Along with providing counselling and psychotherapy in Plymouth and online for adults, we at Personal and Relationship Counselling work frequently with teenagers. If you are a parent, or a teenager yourself, you will know that this age bracket – between 13 and 18 – encounters a unique series of challenges, such as exam stress, body dysmorphia, bullying, self-harm, gender and sexuality issues, and social anxiety.
When it comes to these aforementioned problems, there is an underlying factor that makes all of them worse: isolation. Being alone causes these issues to inflate and warp inside one’s head, and this is a particular problem with young people who are alone far more than their parent’s generation ever used to be, or even those in their twenties today. In this blog post, we will look at the two main reasons for loneliness among young people and how they have exacerbated mental health issues.
While COVID-19 had far more serious implications for senior and vulnerable citizens, the effect of lockdown on teenagers was considerable and shouldn’t be ignored. Adolescence is a time for having adventures, making new friends, spending time with people outdoors. The pandemic and its enforced isolation meant that a generation of teenagers were unable to leave their rooms and meet friends for the best part of the year, which naturally led to some developing social anxiety and withdrawing into themselves.
In terms of the school environment, COVID-19 also had a deeply damaging effect. Not only is school a vital social hub where lifelong connections are made, that in-person teacher-student dynamic is so important for getting the most out of an education. Going from being in the classroom every day to doing everything online at home caused considerable stress, especially for those sitting exams. There is a whole age bracket – those who were 16 in 2020 – that did not sit GCSEs but have now had to face the stress of sitting A-Levels, with many understandably worried about handling an exam environment – which isn’t easy in the best of circumstances. Having to do everything at home, in front of a screen, without the company of friends or support of teachers, meant that loneliness became a considerable problem.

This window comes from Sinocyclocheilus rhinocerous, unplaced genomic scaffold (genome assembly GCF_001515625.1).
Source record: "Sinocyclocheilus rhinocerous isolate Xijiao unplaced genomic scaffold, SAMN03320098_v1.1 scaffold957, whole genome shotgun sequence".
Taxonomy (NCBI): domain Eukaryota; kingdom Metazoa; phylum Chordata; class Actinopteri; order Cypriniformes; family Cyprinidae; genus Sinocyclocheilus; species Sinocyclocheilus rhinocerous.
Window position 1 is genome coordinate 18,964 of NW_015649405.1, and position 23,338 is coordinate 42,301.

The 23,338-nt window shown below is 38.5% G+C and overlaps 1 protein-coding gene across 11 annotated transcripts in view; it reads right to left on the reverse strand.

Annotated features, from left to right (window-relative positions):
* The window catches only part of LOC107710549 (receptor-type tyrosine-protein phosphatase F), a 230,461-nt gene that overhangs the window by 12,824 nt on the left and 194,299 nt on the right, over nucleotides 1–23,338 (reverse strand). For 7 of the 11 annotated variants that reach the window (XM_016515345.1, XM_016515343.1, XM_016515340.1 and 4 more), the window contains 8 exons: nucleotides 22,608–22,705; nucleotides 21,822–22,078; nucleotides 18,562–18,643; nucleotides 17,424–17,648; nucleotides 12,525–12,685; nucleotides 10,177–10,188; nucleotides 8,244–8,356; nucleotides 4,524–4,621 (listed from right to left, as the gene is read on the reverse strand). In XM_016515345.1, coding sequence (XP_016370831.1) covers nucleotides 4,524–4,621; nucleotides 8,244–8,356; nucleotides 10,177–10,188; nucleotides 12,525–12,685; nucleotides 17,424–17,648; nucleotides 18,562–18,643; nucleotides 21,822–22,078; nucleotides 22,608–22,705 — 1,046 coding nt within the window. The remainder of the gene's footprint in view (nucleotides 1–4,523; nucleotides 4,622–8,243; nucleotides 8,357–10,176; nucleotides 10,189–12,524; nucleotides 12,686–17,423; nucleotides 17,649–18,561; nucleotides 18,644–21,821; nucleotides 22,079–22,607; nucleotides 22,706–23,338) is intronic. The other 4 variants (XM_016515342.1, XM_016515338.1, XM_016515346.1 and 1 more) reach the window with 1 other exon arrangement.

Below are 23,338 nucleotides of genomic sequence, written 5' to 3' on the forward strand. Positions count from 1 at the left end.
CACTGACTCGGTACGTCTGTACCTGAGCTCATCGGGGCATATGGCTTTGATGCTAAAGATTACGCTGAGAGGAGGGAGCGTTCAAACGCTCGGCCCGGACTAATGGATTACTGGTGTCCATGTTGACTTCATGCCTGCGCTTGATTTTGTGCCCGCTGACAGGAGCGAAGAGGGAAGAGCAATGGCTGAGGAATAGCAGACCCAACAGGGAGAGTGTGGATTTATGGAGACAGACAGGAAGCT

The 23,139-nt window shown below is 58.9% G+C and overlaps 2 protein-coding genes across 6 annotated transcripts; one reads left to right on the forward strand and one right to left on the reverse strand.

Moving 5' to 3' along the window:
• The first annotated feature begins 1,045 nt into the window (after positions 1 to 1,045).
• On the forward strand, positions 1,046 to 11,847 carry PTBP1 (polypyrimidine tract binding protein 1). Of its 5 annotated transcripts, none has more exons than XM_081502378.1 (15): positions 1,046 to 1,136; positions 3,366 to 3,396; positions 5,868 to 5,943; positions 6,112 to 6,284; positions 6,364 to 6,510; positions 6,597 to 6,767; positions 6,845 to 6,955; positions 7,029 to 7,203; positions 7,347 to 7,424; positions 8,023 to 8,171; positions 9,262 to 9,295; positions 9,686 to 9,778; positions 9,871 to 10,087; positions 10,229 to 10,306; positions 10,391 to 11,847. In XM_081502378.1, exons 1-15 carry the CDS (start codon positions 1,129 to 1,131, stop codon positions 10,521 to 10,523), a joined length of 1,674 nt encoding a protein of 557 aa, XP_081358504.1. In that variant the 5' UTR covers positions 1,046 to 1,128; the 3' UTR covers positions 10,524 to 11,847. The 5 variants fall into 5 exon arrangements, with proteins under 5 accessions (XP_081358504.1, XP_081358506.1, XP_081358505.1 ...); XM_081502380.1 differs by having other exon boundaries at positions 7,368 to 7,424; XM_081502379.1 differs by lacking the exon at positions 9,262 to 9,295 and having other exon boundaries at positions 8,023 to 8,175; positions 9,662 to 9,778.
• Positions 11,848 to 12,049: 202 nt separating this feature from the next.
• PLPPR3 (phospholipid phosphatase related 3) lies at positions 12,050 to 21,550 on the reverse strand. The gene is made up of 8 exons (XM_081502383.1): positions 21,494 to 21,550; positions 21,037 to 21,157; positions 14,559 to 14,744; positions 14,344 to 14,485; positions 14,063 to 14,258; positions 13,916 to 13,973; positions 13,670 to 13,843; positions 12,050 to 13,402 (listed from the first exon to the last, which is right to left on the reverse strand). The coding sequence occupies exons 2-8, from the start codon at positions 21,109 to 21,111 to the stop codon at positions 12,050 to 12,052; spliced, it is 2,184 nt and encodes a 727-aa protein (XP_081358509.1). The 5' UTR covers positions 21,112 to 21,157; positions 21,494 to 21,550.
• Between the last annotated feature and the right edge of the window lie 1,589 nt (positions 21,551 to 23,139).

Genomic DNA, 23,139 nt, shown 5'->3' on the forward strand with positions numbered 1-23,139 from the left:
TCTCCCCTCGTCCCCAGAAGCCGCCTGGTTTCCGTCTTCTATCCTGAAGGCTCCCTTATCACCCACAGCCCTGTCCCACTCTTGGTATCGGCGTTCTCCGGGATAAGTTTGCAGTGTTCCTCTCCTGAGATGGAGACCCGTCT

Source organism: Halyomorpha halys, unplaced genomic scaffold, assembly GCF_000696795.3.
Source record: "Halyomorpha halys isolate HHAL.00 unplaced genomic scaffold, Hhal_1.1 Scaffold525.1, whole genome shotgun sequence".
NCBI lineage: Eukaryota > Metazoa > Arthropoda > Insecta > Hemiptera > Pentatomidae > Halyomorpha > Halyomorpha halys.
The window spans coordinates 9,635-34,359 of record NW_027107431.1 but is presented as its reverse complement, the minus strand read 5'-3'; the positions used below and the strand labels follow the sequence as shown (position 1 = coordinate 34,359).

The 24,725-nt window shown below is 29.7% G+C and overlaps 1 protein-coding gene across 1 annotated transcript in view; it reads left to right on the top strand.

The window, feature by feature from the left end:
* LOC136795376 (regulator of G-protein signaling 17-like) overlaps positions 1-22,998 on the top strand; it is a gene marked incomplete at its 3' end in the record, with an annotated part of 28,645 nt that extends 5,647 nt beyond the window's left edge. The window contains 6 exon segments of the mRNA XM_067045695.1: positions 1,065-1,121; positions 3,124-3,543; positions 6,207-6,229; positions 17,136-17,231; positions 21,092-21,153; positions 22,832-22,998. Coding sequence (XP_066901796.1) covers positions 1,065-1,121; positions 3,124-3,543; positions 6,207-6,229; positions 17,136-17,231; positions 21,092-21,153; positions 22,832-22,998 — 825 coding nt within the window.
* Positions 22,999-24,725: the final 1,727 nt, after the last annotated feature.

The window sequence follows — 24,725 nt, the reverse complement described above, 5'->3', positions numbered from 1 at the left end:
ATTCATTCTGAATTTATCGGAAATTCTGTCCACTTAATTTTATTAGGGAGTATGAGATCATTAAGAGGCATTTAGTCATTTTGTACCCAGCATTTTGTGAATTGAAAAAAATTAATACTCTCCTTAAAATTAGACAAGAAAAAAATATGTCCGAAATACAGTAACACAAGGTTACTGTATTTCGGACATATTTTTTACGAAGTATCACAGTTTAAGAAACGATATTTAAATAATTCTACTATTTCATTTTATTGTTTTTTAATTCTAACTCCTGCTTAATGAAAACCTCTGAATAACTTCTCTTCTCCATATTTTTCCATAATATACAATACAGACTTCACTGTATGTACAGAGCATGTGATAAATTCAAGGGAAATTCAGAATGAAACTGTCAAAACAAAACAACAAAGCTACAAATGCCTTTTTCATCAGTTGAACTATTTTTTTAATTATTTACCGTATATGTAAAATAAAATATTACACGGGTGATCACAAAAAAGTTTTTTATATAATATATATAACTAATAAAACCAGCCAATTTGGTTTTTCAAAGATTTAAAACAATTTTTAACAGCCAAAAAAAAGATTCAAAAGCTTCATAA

Even before the pandemic, which dramatically increased our screen time, the overuse of social media was a major issue among teenagers. It is now the norm for young people to spend a major portion of their day in front of a screen of some kind – phones, TVs, tablets, or laptops. Some young people spend up to eight hours a day on their phones alone.
While there are benefits to connecting with others online, the main outcome is the extent to which it induces anxiety, low self-esteem, and a feeling of envy, or FOMO (Fear of Missing Out). Platforms like Instagram cause children to constantly compare themselves to others and, in turn, feel inadequate in some way. This is particularly the case with teenage girls, who find themselves endlessly subjected to unrealistic standards of beauty through being exposed to so many ‘perfect’ profiles on social media and in popular culture. Cyberbullying has also been a problem for years – especially on Twitter, Facebook, and Snapchat.
Social media, in this sense, consigns young people to their own lonely bubble, making them more susceptible to more serious problems like anxiety and depression.
At Personal and Relationship Counselling, we give young people a space to receive the precise kind of counselling in Plymouth or online that they need – with a specialist they feel comfortable with. Get in touch to arrange your initial consultation.